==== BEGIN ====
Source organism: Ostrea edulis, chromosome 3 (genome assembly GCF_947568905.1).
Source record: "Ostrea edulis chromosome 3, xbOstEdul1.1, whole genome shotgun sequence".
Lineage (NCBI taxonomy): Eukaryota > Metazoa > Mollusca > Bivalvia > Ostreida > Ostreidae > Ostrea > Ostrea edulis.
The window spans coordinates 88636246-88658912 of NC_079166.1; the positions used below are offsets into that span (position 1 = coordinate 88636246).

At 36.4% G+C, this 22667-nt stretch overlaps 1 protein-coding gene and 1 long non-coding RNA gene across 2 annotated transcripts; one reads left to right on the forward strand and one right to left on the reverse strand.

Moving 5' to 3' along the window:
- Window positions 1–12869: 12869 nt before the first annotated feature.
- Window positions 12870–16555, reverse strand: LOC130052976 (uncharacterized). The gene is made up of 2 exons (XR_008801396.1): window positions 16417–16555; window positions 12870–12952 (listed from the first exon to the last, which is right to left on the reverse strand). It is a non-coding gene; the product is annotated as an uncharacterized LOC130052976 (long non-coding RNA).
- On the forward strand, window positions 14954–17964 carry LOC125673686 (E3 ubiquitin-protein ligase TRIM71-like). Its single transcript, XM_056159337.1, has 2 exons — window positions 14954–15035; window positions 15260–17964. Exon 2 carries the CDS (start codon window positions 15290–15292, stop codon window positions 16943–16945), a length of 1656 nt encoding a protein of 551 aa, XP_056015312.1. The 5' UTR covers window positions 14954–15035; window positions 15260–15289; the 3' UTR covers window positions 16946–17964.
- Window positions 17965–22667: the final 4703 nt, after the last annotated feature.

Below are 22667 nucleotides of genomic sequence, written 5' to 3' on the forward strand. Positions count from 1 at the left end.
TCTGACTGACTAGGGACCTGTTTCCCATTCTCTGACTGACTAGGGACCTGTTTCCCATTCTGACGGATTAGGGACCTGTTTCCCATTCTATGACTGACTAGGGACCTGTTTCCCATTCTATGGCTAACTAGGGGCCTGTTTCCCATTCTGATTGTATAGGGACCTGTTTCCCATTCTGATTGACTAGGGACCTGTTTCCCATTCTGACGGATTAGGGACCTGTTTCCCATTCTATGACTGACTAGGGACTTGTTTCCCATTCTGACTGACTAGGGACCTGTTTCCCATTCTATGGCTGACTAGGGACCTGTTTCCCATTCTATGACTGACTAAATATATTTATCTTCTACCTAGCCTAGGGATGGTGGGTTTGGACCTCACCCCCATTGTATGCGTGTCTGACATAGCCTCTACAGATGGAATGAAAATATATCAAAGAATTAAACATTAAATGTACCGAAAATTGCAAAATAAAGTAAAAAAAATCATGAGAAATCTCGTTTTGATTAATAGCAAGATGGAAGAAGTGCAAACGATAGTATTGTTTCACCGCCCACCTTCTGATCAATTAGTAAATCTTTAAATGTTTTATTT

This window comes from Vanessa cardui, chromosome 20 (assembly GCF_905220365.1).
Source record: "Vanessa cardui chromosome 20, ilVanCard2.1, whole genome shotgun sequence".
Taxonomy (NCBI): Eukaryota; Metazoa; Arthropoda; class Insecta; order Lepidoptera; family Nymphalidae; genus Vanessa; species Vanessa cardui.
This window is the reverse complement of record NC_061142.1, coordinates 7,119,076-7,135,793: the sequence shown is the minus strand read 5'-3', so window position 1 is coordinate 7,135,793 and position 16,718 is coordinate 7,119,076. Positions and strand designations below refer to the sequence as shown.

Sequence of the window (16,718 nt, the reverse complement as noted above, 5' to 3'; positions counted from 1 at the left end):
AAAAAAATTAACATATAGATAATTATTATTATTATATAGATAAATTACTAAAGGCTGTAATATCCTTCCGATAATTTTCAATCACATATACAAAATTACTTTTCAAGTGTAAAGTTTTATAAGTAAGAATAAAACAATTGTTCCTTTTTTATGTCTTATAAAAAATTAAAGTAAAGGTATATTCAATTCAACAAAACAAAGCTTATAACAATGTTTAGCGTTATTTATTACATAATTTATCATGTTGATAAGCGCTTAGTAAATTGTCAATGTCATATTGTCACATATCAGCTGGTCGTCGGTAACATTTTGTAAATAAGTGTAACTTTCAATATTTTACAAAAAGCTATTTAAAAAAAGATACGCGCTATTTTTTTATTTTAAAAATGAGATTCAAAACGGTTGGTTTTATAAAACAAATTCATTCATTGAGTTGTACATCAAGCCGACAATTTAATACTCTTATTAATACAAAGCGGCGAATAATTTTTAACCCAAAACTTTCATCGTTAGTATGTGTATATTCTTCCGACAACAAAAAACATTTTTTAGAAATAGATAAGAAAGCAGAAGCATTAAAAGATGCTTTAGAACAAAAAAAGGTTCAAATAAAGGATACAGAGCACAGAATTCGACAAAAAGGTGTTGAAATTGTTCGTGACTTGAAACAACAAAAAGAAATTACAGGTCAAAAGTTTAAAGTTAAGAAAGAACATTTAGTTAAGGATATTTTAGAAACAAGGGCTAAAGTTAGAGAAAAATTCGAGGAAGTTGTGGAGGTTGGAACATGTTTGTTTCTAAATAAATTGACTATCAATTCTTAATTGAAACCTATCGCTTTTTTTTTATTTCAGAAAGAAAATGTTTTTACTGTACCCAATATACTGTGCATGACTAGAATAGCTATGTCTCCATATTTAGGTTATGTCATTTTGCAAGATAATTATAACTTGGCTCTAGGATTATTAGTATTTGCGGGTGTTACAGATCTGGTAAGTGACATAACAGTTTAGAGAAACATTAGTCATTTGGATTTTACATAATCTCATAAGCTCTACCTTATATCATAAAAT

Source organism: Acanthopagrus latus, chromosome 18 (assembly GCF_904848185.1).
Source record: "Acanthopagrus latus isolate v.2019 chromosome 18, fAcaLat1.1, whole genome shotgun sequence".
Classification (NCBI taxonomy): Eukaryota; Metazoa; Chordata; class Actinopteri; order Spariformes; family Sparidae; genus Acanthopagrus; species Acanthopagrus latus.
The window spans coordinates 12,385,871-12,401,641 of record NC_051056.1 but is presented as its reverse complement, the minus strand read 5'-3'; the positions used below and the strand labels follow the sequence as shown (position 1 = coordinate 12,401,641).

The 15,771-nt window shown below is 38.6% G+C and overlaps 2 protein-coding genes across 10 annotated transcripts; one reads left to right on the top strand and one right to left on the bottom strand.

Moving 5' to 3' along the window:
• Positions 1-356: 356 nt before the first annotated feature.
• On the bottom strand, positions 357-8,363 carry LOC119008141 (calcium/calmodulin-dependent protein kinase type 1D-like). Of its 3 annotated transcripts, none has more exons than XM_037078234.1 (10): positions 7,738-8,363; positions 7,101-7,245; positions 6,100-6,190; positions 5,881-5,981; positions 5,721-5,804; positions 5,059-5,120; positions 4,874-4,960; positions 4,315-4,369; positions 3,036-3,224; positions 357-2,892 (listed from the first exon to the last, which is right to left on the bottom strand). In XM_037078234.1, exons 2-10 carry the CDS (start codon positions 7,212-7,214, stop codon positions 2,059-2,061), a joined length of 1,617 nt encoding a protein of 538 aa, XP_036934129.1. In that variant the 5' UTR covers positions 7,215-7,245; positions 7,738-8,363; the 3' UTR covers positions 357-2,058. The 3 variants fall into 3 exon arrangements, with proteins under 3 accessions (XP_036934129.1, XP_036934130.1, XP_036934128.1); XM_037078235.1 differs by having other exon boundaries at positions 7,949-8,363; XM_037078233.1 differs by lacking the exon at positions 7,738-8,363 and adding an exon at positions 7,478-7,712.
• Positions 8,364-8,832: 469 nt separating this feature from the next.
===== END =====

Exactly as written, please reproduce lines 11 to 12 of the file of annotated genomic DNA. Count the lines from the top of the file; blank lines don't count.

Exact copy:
Below are 22667 nucleotides of genomic sequence, written 5' to 3' on the forward strand. Positions count from 1 at the left end.
TCTGACTGACTAGGGACCTGTTTCCCATTCTCTGACTGACTAGGGACCTGTTTCCCATTCTGACGGATTAGGGACCTGTTTCCCATTCTATGACTGACTAGGGACCTGTTTCCCATTCTATGGCTAACTAGGGGCCTGTTTCCCATTCTGATTGTATAGGGACCTGTTTCCCATTCTGATTGACTAGGGACCTGTTTCCCATTCTGACGGATTAGGGACCTGTTTCCCATTCTATGACTGACTAGGGACTTGTTTCCCATTCTGACTGACTAGGGACCTGTTTCCCATTCTATGGCTGACTAGGGACCTGTTTCCCATTCTATGACTGACTAAATATATTTATCTTCTACCTAGCCTAGGGATGGTGGGTTTGGACCTCACCCCCATTGTATGCGTGTCTGACATAGCCTCTACAGATGGAATGAAAATATATCAAAGAATTAAACATTAAATGTACCGAAAATTGCAAAATAAAGTAAAAAAAATCATGAGAAATCTCGTTTTGATTAATAGCAAGATGGAAGAAGTGCAAACGATAGTATTGTTTCACCGCCCACCTTCTGATCAATTAGTAAATCTTTAAATGTTTTATTT